A strange thing seems to be happening in most law firms’ lawyer training sessions. At one end is a lecturer; at the other, listeners and note-takers. Often the lecture is enhanced with handouts, PowerPoint slides, charts, bells and whistles. The lecturer, often among the best and brightest, has expended substantial time and effort. Those attending have taken substantial time away from their practices. The content of the lecture represents the state of the art. At the end of the lecture, the attendees give the day high marks. All get their CLE credits. Everyone leaves feeling good.
Only one thing is wrong. By the next day little is remembered, the following day even less. In spite of the effort and the unquestioned intelligence of those attempting to learn, there is little retained. Research tells us 10-15% retention would be optimistic.
The problem? We are using a training technique shown to be inadequate. But we retain it because that is what we know. Instead, I believe an old proverb applies, “Tell me, I forget; show me, I remember; involve me, I understand.”
In his classic book, The Adult Learner: A Neglected Species, Malcolm Knowles identified the problem and the solution. Within a few years, the term “Adult Learning Theory” became common in training and continuing education circles throughout the country. Everywhere, it seems, except with lawyers.
We lawyers occasionally see adult learning techniques. NITA has been using them for years. Some negotiation and a few writing instructors have as well. But for reasons not entirely clear, they haven’t caught on well with other lawyers’ programs (including some taught, I’m sorry to say, by me in my benighted youth). So, with the zeal of a convert, let me discuss andragogy (a.k.a., adult learning theory), its basics, how it applies to lawyer professional development, and give you one tool you can use tomorrow. In upcoming issues, we’ll discuss more of adult learning and how to make it work for fun and profit.
All of us know pedagogy, even if not by name, for it is our school and college experience. Having the instructor develop and deliver a subject-matter based course is what we know and what we expect. As a result, lecture is the default setting for our training.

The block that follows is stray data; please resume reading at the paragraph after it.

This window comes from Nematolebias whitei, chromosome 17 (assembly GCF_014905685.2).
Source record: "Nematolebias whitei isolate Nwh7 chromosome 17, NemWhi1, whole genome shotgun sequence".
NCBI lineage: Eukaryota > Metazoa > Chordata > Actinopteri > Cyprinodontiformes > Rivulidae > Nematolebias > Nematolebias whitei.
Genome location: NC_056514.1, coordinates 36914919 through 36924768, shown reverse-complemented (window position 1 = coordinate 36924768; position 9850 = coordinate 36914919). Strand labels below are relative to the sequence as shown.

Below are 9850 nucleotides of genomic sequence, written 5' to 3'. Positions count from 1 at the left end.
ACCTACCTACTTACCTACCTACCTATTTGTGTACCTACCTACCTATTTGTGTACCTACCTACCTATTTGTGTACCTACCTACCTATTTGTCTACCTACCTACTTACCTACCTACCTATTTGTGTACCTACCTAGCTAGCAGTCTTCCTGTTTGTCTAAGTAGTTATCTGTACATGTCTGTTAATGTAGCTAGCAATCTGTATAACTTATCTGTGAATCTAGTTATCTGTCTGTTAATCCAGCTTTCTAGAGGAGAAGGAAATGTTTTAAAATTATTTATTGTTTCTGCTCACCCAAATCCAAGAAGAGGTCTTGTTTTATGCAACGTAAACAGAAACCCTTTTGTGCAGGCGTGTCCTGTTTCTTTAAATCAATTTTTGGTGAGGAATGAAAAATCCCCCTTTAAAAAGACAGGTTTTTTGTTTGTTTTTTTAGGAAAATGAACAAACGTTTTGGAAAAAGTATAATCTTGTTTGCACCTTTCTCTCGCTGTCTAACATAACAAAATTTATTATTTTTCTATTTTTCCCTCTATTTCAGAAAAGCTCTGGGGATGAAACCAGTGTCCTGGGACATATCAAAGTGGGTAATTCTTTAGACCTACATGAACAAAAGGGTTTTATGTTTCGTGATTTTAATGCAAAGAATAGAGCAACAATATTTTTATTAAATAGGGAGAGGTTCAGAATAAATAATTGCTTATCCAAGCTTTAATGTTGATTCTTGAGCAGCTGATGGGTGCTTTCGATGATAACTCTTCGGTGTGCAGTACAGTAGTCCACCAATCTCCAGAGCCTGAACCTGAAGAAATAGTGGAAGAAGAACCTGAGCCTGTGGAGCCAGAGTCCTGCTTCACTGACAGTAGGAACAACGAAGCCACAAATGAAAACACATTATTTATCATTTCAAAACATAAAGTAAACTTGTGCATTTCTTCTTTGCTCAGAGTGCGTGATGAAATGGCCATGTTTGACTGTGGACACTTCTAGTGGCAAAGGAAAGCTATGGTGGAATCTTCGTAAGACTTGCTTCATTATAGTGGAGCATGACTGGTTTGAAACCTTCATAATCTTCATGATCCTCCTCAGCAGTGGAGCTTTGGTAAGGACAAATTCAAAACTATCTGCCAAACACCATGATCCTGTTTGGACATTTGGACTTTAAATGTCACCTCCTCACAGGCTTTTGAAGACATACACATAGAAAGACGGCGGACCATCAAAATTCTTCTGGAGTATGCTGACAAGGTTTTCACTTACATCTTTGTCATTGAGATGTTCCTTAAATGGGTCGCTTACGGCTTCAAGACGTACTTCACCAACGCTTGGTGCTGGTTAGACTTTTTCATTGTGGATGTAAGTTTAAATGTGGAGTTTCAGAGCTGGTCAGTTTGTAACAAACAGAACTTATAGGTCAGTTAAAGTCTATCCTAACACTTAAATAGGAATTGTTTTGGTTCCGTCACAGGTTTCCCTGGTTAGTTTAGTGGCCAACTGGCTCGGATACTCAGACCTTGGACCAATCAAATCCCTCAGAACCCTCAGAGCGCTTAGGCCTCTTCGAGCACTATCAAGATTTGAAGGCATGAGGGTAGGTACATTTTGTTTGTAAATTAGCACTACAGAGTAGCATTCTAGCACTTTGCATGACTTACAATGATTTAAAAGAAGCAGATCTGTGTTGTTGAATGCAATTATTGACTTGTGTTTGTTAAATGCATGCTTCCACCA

In the 1960s and 1970s several people, principally Malcolm Knowles, suggested this picture needed changing. They proposed replacing “pedagogy” (the study of teaching children) with “andragogy” (the study of teaching adults). Comparing the two:
Topic - Need to know
Pedagogy - Defined by teacher, especially need for grades and passing.
Andragogy - Defined by learner’s three questions: Why do I need this, what is taught, how is it taught?
Topic - Learner’s self-concept
Pedagogy - Dependent upon teacher
Andragogy - Self-directed; the learner is in charge.
Topic - Role of learner’s experience
Pedagogy - Disregarded.
Andragogy - Expected and treated as resource for teaching one another; sometimes a challenge to overcome.
Topic - Readiness to learn
Determined by calendar and teacher.
Andragogy - Self-perceived need to know.
Topic - Orientation to learning
Pedagogy - Acquiring subject-matter content to pass tests.
Andragogy - Task- or problem-centered; subject matter seen as a tool.
Topic - Motivation
Pedagogy - External: Grades, teacher and parent approval and pressure.
Andragogy - Internal (e.g., job needs, competence, confidence).
(Drawn from Knowles, Holton and Swanson, The Adult Learner (5 Ed., 1998), pp. 61-69, and passim.)
As one can see, adults don’t want general education. They want specific training. They don’t want nice-to-know information; they want need-to-know answers. They don’t want a teacher in charge of their development. They want to be in charge. Stated simply, it’s a change from teacher-centered to learner-centered learning.
What that means to us in professional development is a change in how we approach our jobs. In future articles, I hope to persuade you to change how we design and deliver our development programs. Until then, here’s one tool any of us can use in tomorrow’s training program. Many of us have tried tests to measure training effectiveness, with mixed success. Instead, I have had good luck with pre- and post-tests, not as a measurement but as a learning tool. As mentioned above, adults are motivated to learn when they see a need and when they know what they’re going to learn. By using a series of questions reflecting real-world situations, most lawyers see the relevance to their own law practice. By previewing the material, the questions answer both the what and why they are learning it. A well-phrased question can also point up what the lawyers don’t know, or where their grasp is tenuous.
The following test question set is taken from a course I developed on the Federal Rules of Civil Procedure and Federal Rules of Evidence, as amended in 2001. If you are teaching or plan to teach a course on the subject, feel free to use it.
Federal Rules of Evidence
Four more tips:
Research tells us using adult learning principles can increase retention to above 70%, sometimes pushing 90%. Even fairly straightforward tools can enhance learning. The challenges are to use the right tools, apply them in a cost- and time-effective manner, and deal with resistance from those expecting the old style. Passively sitting and listening to a lecture is non-threatening. Adult learning principles are the antithesis: they are hardly passive, and they invite, if not require, involvement, something some will find uncomfortable.
In the next article I will address the first steps in systematically developing a program, starting with identifying goals and standards, and an old favorite, Bloom’s Taxonomy of Educational Objectives.
Leadership insights in your inbox.